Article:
The Misanthrope at the Sydney Opera House

Bell Shakespeare and Griffin are bringing Justin Fleming's latest Moliere reaction to the Sydney Opera House starting from this week! Carly had a chat with the wonderful Catherine Davies ahead of Opening Night - have a read below:

Catherine Davies

Firstly, we’re very excited to see you back on the Sydney stage so soon. How did your involvement in the Misanthrope begin and how has preparation for this show differed at all from previous experiences with Bell Shakespeare?

Lee Lewis is someone I have been hoping to work with again for a long time. She actually gave me my first job when I graduated from drama school at QT and I moved down to Sydney. I did a week-long play development with her, and it’s actually taken us ten years to work together again!

It’s a real opportunity to be working with such an amazing group of actors, and working with Justin Fleming’s work which is just an absolute joy, especially when he’s in the room to kind of hear how his mind works.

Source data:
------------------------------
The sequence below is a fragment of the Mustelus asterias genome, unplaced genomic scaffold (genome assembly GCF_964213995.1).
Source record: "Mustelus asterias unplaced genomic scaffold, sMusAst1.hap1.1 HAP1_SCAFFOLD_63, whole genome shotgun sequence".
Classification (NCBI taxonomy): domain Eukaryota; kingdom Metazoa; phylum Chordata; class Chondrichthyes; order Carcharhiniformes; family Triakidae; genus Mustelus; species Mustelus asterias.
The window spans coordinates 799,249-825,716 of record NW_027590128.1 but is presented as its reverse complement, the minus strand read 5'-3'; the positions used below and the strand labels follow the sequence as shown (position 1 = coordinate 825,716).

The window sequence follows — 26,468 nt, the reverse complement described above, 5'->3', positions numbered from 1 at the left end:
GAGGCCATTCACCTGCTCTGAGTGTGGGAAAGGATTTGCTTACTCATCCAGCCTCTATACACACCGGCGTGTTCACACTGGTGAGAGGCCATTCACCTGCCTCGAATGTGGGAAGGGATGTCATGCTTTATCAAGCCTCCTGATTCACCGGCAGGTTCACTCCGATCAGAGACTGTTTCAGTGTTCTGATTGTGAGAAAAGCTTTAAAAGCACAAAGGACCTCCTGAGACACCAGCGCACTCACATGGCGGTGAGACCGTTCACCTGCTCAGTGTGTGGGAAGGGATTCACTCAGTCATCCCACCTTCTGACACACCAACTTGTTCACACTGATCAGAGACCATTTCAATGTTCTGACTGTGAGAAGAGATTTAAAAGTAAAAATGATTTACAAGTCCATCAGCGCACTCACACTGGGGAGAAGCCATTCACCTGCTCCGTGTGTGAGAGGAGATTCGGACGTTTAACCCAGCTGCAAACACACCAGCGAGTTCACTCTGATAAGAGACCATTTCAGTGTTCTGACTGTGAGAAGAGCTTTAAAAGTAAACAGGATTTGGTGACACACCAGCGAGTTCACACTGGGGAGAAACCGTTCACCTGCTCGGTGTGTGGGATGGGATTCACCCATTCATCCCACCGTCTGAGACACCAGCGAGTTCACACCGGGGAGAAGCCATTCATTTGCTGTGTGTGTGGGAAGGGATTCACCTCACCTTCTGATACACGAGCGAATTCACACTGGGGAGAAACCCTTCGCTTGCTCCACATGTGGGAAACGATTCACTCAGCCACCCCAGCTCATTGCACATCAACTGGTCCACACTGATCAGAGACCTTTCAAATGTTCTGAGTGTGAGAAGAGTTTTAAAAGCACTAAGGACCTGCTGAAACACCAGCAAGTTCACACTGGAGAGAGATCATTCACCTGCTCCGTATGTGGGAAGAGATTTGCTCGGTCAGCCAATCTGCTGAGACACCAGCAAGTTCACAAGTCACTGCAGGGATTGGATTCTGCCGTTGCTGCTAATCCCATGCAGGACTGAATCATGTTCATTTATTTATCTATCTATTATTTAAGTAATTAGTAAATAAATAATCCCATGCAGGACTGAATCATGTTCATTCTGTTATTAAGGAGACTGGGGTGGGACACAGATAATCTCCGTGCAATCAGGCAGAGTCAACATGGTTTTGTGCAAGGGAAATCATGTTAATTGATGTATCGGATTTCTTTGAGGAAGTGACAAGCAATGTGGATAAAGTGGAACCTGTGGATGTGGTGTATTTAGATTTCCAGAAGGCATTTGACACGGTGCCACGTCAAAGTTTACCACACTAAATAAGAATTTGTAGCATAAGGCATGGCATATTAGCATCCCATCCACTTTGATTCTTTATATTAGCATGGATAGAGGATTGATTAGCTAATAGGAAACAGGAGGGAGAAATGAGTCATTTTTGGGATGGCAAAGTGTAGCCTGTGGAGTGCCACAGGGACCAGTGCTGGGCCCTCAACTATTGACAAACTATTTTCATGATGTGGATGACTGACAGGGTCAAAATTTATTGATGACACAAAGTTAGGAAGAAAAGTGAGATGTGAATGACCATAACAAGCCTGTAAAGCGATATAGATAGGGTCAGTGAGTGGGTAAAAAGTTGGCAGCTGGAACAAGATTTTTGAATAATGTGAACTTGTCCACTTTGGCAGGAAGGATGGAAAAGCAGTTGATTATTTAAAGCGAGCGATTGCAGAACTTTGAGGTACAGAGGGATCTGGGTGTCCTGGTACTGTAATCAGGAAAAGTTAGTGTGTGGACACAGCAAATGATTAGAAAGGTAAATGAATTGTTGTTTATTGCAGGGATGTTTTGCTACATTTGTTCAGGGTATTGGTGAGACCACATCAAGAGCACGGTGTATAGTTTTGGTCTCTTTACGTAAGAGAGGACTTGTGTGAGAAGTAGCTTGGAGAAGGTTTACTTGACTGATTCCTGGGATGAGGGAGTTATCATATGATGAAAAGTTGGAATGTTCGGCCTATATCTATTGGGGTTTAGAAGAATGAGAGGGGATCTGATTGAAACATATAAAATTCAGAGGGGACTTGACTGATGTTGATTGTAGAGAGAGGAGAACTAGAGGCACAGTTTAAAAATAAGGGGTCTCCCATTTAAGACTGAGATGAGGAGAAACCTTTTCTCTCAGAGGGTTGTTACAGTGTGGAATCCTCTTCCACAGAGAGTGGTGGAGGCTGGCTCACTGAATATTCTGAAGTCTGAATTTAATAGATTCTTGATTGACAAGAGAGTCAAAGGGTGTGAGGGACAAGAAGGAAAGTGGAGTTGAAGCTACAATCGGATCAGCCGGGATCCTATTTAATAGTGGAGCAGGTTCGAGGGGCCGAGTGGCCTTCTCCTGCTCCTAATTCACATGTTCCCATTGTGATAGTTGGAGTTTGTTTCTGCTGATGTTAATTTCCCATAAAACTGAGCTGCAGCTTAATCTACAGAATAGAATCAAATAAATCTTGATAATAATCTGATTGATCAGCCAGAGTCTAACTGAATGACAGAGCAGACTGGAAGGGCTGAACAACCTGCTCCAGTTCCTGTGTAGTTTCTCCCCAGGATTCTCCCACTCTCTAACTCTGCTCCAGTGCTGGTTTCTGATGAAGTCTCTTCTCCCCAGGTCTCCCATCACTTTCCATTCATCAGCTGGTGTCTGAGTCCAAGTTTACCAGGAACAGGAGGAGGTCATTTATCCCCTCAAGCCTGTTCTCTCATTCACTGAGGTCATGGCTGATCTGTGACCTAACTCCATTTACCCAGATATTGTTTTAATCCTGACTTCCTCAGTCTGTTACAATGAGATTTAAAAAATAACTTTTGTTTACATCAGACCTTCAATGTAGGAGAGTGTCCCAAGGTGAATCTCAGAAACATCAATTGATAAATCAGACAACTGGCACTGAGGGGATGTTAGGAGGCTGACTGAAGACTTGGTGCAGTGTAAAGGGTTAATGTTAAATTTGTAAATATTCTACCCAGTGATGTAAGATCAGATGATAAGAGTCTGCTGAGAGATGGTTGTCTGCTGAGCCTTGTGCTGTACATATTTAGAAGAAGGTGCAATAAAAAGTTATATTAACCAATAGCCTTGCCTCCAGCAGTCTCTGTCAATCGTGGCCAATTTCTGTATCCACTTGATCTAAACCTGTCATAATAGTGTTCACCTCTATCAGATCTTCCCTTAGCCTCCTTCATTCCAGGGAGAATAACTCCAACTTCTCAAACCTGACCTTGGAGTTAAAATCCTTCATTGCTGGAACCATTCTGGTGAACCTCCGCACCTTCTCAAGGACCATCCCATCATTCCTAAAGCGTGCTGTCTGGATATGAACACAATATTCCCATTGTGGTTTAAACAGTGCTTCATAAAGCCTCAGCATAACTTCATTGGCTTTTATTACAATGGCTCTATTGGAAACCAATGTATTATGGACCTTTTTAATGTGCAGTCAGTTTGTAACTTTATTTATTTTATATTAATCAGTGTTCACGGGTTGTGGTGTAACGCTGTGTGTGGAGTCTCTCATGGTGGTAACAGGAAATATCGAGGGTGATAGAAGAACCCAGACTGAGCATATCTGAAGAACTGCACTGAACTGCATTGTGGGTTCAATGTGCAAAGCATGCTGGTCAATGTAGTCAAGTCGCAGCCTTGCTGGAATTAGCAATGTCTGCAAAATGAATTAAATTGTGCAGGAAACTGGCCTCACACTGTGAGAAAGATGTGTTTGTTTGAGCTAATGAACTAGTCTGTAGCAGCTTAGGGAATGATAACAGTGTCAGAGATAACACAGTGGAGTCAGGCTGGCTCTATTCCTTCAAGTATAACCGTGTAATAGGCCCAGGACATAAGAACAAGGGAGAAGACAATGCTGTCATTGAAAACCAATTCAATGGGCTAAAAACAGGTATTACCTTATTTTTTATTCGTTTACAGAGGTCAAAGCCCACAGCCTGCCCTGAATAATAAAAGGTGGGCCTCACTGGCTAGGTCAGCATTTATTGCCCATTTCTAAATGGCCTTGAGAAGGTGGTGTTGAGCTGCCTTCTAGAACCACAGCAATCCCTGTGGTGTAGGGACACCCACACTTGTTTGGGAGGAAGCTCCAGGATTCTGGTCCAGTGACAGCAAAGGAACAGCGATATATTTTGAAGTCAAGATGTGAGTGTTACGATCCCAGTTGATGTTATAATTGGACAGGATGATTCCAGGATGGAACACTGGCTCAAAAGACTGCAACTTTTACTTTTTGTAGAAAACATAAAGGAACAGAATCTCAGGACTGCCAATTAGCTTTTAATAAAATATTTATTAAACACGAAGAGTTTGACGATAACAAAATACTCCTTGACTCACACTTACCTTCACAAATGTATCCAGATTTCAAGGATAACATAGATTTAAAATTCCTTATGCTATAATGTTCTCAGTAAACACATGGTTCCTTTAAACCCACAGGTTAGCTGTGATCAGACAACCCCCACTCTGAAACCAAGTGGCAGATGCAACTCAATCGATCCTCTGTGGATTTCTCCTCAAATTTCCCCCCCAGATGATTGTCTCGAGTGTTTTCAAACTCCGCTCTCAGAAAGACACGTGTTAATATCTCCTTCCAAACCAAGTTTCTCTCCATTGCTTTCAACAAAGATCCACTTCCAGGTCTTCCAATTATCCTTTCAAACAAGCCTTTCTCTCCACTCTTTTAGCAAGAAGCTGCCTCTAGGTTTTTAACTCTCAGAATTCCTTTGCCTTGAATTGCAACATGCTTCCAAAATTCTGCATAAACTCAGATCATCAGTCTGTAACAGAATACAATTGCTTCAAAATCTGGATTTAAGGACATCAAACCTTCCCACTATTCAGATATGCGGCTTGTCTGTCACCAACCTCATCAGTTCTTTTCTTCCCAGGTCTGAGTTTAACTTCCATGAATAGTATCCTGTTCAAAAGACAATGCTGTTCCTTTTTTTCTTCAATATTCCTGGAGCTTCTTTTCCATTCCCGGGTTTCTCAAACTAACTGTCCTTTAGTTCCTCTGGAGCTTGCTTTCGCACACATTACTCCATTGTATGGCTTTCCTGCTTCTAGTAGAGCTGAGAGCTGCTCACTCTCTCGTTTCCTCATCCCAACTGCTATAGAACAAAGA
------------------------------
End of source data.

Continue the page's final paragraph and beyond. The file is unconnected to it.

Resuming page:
He is a genius! Well, I definitely think he is.

He’s just really fantastic – he is so witty and obviously respects the work of Moliere a lot but also really considers contemporary sensibilities and has a really progressive approach to Moliere’s ideas. I don’t feel like we’re trying to push meaning into a classic that isn’t there for a contemporary audience, it feels like this version is very now and yet somehow is still extremely faithful to the original.

As an actor that works predominantly with new work, that’s where my priorities lie. Growing up I felt excluded from the classics, I didn’t feel like they resonated with me in any particular way. It wasn’t until last year when I worked with Bell Shakespeare on Merchant of Venice that I saw a new approach to classics and I saw how I fit into it and how it fits into our world. I think this Co-production with Griffin is brilliant because it shows that the two can talk to each other – that classics and new works can talk to each other without having to be one or the other.

 

 

 

 

 

 

 

 

 

 

 

 

 

 

 

The Misanthrope. Photo Credit: Brett Boardman

When you’re working with a piece like this - and I’m sure casts of Justin’s previous works can agree – you do have to have a particular passion for the old, but mainly for bringing the old into the new. How do you approach this?